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Old 04-26-2010, 11:55 AM
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Default Bourdain Interview

Bless this man.

http://www.chicagotribune.com/entert...76,print.story

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chicagotribune.com

Anthony Bourdain, unreserved

Kevin Pang

Tribune staff reporter


We can go on with a lengthy exposition about who Anthony Bourdain is, but what he has to say is far more interesting. The host of "No Reservations" on the Travel Channel, Bourdain will appear at the Chicago Theatre Saturday to muse on food, television, and surely, Rachael Ray. Here he is.

You're a chef by training. How do you keep 4,000 people in a theater entertained?

I'm gonna walk out on stage and just start talking. I don't have props or an entourage or DJs. I'll just talk for an hour about what's exciting or pissing me off at the moment.

You do know Guy Fieri has a T- shirt cannon at his stage shows.

Right! He's got a giant blender. A "flair" bartender, whatever that means. I don't have T-shirts, I don't have merchandise. I don't even have wardrobe. He has the cool yellow chef's coats with "Culinary Gangsta" spelled out on them. It's like Wayne Newton.

What's with all you food folks touring? Paula Deen, Guy Fieri, now you? Maybe you should organize a Monsters of TV Chefs Mega Tour.

At the end of the day, all of these guys have to cook. I don't even cook on stage. I don't really understand it, but it's fun for me to do. It's lucrative …I talk for about an hour and then I take questions.To the extent that they've been drinking, that makes a big difference. Hopefully, the questions are provocative and hopefully confrontational.

You enjoy the confrontation?

I'd rather be challenged by somebody, rather than have somebody say, "Dude, where are you going to have drinks after the show?" I love a spirited debate as much as anybody. I even like being wrong, if something can make a good case … on something. In a lot of ways, that's what I do professionally, traveling. I'm confronted by my own ignorance or misunderstandings all the time.

"Kitchen Confidential" liberated you from the kitchen. In your new book, what perspective do you have on the food world when you haven't spent the last 10 years in a restaurant?

It's distorted, to some extent. I'm incredibly lucky, I've got the best job in the world. One of the chapters in my book talks about how perhaps this weird, jaded, overindulged lifestyle of all these great meals all over the world has left me with a distorted view of some great restaurant. I focus on Alinea as an example, the fact that I didn't enjoy the meal there, it talks more about how I've changed than anything wrong with Alinea.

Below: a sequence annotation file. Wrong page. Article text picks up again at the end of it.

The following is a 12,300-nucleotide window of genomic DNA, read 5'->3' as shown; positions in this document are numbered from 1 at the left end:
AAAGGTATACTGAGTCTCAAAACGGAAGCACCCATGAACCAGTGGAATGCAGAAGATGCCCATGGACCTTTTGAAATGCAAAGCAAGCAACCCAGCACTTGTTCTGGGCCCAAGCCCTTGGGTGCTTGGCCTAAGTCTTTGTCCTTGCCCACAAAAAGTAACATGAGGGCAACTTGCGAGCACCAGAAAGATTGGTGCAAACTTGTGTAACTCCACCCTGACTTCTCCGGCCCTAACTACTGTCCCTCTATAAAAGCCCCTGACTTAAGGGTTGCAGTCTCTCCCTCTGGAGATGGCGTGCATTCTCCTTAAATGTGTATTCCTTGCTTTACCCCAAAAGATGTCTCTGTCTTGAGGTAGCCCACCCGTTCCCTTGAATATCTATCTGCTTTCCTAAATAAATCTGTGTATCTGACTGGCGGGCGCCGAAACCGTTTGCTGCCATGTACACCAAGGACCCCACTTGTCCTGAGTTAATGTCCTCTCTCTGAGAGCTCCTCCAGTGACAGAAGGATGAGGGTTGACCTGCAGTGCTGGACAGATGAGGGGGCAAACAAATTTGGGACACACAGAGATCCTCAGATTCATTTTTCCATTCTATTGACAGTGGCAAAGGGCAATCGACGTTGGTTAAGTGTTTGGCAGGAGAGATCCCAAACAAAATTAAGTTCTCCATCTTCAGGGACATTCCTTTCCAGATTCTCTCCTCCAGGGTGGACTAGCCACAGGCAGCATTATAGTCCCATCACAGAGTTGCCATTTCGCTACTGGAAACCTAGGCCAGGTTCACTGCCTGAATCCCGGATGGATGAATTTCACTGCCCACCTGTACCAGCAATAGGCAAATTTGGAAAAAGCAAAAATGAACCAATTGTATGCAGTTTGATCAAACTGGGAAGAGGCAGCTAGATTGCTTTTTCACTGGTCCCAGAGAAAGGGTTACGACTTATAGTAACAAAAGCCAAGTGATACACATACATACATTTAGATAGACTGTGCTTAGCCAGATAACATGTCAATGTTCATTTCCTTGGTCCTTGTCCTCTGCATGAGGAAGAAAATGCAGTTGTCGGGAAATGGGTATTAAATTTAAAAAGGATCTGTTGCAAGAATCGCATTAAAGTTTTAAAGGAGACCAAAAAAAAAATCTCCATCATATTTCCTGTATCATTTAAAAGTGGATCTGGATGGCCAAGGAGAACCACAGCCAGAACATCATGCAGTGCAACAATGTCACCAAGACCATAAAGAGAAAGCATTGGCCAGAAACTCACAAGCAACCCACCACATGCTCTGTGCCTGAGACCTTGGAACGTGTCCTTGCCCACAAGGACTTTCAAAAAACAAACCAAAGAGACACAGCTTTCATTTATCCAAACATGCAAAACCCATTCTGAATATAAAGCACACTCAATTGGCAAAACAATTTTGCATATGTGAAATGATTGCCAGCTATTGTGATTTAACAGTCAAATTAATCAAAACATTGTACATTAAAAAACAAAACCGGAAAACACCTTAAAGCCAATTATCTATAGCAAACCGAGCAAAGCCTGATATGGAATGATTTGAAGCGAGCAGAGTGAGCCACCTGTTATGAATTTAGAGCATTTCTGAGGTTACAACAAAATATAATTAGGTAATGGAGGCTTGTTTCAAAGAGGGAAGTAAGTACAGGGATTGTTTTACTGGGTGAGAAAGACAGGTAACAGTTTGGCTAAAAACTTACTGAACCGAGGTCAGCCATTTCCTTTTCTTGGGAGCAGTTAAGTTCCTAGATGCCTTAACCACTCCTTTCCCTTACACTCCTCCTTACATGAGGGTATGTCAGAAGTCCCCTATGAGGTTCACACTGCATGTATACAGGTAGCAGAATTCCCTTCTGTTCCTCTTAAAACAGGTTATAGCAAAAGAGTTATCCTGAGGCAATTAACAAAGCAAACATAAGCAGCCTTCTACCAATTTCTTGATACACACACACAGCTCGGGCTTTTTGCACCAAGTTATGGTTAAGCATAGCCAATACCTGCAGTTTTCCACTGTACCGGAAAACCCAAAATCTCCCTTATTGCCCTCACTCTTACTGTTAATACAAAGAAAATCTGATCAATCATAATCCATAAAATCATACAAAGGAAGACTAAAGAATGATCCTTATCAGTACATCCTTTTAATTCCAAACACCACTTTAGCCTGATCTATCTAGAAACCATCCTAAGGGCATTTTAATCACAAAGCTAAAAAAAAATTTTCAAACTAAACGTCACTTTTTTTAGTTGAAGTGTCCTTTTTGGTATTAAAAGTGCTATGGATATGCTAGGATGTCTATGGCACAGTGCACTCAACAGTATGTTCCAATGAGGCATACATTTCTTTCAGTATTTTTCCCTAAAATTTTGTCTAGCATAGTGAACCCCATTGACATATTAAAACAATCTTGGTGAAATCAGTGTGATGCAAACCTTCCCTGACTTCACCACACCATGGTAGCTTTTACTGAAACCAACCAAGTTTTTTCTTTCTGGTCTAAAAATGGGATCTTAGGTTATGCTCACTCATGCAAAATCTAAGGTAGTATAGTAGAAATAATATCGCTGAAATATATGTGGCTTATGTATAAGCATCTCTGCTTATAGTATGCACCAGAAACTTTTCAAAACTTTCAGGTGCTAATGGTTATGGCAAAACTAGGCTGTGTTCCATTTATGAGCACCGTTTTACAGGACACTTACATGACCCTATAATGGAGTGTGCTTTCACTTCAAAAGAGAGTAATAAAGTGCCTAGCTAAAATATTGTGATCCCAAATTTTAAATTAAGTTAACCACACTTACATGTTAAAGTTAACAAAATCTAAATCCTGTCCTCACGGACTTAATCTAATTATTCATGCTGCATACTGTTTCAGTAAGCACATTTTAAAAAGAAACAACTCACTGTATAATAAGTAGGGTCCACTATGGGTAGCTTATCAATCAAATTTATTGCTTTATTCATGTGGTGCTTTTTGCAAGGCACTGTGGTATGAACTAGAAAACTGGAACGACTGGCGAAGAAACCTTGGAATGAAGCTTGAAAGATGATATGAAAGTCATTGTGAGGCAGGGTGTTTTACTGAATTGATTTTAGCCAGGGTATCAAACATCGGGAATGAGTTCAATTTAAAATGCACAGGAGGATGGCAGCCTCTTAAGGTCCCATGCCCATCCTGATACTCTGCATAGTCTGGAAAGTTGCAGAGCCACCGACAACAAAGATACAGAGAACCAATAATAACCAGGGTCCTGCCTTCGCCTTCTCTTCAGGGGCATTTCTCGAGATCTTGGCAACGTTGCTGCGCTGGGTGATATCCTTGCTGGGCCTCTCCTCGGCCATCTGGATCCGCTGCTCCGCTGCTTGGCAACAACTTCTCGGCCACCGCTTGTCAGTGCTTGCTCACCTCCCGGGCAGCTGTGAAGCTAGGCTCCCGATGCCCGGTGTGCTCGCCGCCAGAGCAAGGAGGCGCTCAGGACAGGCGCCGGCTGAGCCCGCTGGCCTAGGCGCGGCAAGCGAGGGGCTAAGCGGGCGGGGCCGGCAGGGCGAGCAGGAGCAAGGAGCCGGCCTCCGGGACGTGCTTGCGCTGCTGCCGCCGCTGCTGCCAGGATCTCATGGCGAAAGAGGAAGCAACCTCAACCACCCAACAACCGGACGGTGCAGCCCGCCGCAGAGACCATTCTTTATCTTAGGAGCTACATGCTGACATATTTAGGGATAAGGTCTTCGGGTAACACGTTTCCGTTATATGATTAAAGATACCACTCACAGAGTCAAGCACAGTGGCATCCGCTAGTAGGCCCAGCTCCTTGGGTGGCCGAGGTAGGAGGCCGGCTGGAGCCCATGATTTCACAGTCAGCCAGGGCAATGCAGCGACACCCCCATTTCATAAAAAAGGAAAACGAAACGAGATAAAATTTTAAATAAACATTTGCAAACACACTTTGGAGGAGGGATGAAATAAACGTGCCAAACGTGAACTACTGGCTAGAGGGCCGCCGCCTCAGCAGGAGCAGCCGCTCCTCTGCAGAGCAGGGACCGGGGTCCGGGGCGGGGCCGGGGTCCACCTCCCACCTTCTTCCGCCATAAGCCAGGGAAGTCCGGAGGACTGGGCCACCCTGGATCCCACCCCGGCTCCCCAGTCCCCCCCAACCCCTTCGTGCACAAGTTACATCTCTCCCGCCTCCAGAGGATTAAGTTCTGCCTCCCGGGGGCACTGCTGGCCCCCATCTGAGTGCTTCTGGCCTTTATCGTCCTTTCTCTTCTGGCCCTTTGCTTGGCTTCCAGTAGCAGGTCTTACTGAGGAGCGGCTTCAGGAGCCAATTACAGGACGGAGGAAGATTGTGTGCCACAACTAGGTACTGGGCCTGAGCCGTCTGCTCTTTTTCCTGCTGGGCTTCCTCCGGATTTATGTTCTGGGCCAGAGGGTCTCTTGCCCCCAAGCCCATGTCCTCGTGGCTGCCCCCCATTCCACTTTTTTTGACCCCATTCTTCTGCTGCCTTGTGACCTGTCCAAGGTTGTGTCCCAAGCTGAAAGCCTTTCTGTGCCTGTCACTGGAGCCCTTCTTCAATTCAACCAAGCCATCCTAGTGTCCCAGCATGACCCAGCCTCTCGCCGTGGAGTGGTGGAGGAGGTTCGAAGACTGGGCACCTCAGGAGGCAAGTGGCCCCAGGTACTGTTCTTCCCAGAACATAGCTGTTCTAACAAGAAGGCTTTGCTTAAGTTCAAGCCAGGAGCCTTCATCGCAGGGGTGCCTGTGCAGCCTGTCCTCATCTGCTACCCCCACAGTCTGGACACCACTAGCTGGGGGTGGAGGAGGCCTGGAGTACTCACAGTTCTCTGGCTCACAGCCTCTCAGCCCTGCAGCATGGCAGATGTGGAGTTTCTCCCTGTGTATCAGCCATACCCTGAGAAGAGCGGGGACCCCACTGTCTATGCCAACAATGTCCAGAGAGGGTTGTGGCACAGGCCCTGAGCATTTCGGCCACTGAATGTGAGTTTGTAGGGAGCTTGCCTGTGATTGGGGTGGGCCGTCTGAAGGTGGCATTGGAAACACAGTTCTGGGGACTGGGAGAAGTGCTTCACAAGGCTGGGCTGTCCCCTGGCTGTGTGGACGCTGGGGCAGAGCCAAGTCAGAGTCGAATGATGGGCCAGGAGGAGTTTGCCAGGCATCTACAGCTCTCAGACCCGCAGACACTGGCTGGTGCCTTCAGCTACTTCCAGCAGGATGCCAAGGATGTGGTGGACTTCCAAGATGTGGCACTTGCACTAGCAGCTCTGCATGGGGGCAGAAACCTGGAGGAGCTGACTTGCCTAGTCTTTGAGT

What was wrong with Alinea?

I just didn't enjoy my meal there. It's a major bone of contention around the house. I know Grant (Achatz, the chef/owner). I have enormous respect for him. He probably served me the greatest restaurant meal of my life at the French Laundry. I think I'm smart enough and been around long enough to recognize a talented, truly great chef. That experience didn't connect with me. My wife, on the other hand, thought it was one of the great meals of her life. I've burnt out in some respects, I've had too many 20-course menus. I've become one of the annoying old foodies. You reach a point of diminishing returns where if you can't enjoy at Alinea, it's not a good sign.

What exactly didn't connect?

I did not experience the sense of wonder and delight that a lot of people do feel. I've eaten at El Bulli (in Spain), at WD-50 (in New York City). (Alinea) didn't thrill or excite me. I was annoyed by the presentation of the food. I was particularly annoyed by the service ware, the clothesline and the wire construction. For me, I found it intrusive.

Many aspiring chefs look up to the 20-course meals as the zenith of gastronomy. And when they achieve that level of cooking, they end up getting bored by it, and then what excites them are the simple foods.

No question about it. It's true of wine also. I respond to blunt objects more than a subtle wine. Rough neighborhood wines in Italy or Sardinia or Cotes du Rhone make me happier. Cruder, messier things where I don't need to engage my brain, I could pretty much submissively lose myself in the moment.

There was one course at Alinea that I do remembered that was just so superb. It was one of the more conservative courses. I think it was the lobster dish. The flavor and the precision of the cooking was so extraordinary. I kept thinking if every course was like this, this would've been one of the great meals of my life. But who am I to say? I really respect that Grant has chosen the difficult path. Obviously it's not interesting for him to please everybody.

The big takeaway from the first book are the rules, like don't order seafood on Mondays. Any new rules in the years since?

"Kitchen Confidential" was about a career that took place mostly in the 70's through 90's. When I wrote "don't eat fish on Mondays," the guy writing it didn't think anyone outside New York City would even read the book. Things have changed so much in the industry. The behavior in any good kitchen has changed a lot. Certainly the business still attracts the same kind of personality types, but a lot of the behavior I was talking about — snorting cocaine or having sex on the cutting board — would probably be frowned upon, particularly in open kitchens, which is a relatively new development. There's so much genuine hope for a real future in kitchens that didn't exist back in the early part of my career. An Irish pub on Monday, I'm not sure I'd go for a seafood salad. But I wouldn't have a problem at the sushi bar at Le Bernardin.